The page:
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Department of Chemistry David Tilley

Renewable Energy and Sustainable Chemistry

New materials for photoelectrochemical (PEC) water splitting

Particle-based PEC water splitting has the potential to produce solar hydrogen at a lower cost than fossil fuel-derived hydrogen, and is therefore a disruptive technology that could free us from a fossil fuel-based economy. However, new materials are needed to achieve the stability and efficiencies that are required for low cost hydrogen production. The first research theme of our group is the development of new thin film semiconductor materials, which could be adapted to particulate systems in future research. One promising material of our interest is Sb2Se3, a new material that we found is intrinsically stable in acidic solutions under full solar illumination. It is a strong candidate for a practical, scalable photocathode material if the efficiency can be improved.

water splitting


Advanced analytical techniques for PEC water splitting

Studying semiconductor materials as thin films enables the use of a suite of techniques for in-depth characterization and understanding, leading to the identification of limitations and subsequent improvement of the system. The second line of our research involves the use of advanced analytical techniques to gain a complete understanding of the underlying (photo)physical processes in PEC materials, which is quite complex. We wish to further develop our novel implementation of the dual working electrode technique and the electrochemical impedance-based technique, as well as transient photocurrent and photovoltage studies using our newly built setup. Our aim is to find a general (photo)physical model that can be applied across a wide range of PEC systems, for fast identification of the limitations and rapid improvement in these systems.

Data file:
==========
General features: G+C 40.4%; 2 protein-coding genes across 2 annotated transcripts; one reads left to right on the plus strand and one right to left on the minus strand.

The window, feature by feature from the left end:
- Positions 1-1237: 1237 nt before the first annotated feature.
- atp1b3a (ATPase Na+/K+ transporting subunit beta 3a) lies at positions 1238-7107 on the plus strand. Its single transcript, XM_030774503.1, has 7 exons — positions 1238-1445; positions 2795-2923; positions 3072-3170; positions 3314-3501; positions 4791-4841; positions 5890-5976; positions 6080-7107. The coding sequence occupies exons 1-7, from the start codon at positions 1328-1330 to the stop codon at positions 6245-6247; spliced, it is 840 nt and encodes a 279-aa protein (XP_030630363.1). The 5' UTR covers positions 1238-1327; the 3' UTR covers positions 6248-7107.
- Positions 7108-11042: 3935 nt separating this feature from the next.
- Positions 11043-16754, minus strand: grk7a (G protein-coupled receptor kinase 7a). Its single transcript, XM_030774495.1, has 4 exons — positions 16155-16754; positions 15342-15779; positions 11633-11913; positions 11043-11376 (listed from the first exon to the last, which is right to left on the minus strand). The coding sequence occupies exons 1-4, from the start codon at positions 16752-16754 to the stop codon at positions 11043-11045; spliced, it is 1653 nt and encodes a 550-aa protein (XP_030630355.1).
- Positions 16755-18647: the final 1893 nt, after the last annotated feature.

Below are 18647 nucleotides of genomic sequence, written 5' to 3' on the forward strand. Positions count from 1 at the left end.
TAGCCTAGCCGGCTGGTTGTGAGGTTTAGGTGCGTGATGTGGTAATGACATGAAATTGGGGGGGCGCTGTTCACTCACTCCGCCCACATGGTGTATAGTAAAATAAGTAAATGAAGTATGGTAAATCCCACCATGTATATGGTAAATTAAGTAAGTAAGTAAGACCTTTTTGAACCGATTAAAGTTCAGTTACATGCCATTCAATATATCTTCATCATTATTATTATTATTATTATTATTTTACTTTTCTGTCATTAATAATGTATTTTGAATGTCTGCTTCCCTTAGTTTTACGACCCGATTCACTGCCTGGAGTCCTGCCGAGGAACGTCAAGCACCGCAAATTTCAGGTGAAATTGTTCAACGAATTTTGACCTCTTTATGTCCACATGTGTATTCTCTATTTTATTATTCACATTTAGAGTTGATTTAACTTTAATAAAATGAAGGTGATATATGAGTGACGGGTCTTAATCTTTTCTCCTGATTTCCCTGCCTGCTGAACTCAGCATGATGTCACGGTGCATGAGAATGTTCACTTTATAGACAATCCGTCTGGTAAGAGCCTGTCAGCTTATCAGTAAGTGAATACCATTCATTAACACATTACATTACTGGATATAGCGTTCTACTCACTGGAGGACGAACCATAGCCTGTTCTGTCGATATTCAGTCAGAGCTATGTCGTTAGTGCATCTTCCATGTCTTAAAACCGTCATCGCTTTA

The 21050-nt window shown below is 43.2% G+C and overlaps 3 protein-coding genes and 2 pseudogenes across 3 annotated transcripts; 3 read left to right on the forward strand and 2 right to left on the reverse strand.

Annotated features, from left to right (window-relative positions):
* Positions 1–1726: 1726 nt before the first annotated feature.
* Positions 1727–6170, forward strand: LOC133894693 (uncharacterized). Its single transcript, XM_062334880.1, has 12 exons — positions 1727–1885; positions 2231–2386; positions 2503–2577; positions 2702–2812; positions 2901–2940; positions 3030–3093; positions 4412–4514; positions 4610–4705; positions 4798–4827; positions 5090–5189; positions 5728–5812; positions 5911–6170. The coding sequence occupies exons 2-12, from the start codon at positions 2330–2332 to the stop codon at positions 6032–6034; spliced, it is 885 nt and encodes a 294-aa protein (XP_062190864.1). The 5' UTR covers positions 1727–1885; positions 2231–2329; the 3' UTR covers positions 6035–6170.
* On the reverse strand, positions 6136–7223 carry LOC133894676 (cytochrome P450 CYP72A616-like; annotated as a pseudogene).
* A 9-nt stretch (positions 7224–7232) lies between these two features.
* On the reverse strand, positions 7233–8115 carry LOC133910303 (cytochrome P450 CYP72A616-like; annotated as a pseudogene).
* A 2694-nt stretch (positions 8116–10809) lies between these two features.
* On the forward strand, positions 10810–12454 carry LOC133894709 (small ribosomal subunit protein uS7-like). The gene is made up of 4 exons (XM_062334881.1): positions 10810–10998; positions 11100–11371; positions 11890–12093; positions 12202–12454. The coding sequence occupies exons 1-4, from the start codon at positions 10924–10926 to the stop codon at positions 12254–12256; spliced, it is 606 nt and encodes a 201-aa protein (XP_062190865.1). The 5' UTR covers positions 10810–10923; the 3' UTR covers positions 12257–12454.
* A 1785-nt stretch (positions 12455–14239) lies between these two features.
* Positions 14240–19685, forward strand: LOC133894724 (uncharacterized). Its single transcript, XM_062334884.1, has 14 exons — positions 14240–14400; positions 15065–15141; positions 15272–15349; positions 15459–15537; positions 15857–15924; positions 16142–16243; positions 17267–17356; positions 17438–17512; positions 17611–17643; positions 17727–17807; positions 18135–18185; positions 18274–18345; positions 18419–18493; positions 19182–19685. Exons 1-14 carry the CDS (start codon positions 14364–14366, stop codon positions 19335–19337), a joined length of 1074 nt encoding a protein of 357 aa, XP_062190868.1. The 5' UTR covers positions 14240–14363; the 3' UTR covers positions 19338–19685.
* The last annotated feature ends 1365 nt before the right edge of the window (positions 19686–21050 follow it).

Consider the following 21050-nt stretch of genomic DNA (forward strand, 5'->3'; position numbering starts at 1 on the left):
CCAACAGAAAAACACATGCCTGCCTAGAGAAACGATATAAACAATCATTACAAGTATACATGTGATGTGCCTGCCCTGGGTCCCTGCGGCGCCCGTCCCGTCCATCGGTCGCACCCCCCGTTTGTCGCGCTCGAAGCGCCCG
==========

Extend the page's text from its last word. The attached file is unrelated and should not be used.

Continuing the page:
Organic electrosynthesis

The main aim of this research is to advance the use of electrochemistry in organic synthesis, with the long-term goal of electrifying the chemical industry. The use of electrochemistry can prevent the use of dangerous, toxic, or expensive chemicals and materials, resulting in greatly reduced (toxic) waste production. Moreover, renewable sources of electricity can be used, which could eliminate the reliance on fossil fuels for energy in the chemical industry. The challenge is to merge the fields of organic chemistry and electrochemistry, which have traditionally evolved along separate lines.